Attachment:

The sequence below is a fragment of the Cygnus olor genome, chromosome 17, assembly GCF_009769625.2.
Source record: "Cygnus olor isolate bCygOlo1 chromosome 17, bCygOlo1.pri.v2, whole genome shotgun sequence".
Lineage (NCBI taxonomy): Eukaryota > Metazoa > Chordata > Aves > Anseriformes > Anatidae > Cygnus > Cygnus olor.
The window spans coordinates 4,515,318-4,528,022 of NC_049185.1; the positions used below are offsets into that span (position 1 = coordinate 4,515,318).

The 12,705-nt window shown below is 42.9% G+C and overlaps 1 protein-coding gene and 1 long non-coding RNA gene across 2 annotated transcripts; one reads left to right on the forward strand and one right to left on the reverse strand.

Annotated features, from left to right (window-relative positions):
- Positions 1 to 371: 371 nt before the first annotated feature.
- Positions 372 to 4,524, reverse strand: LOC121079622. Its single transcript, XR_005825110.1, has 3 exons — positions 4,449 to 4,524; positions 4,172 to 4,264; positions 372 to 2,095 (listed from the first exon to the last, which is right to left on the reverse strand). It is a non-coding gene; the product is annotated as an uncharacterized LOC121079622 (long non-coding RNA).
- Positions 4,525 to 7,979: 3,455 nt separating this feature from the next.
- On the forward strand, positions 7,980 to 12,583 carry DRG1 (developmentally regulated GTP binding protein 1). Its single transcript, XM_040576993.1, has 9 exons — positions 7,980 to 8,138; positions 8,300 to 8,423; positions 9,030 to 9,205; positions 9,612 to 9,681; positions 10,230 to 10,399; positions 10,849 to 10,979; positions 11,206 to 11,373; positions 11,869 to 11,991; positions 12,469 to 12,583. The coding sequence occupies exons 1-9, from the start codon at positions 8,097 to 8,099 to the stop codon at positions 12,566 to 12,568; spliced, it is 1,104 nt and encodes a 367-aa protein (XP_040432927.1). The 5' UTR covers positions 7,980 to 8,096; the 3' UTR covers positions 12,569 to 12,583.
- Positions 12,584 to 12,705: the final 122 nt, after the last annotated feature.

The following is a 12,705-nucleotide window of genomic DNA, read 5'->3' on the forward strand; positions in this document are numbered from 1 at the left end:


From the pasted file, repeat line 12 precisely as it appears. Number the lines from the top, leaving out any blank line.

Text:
The following is a 12,705-nucleotide window of genomic DNA, read 5'->3' on the forward strand; positions in this document are numbered from 1 at the left end: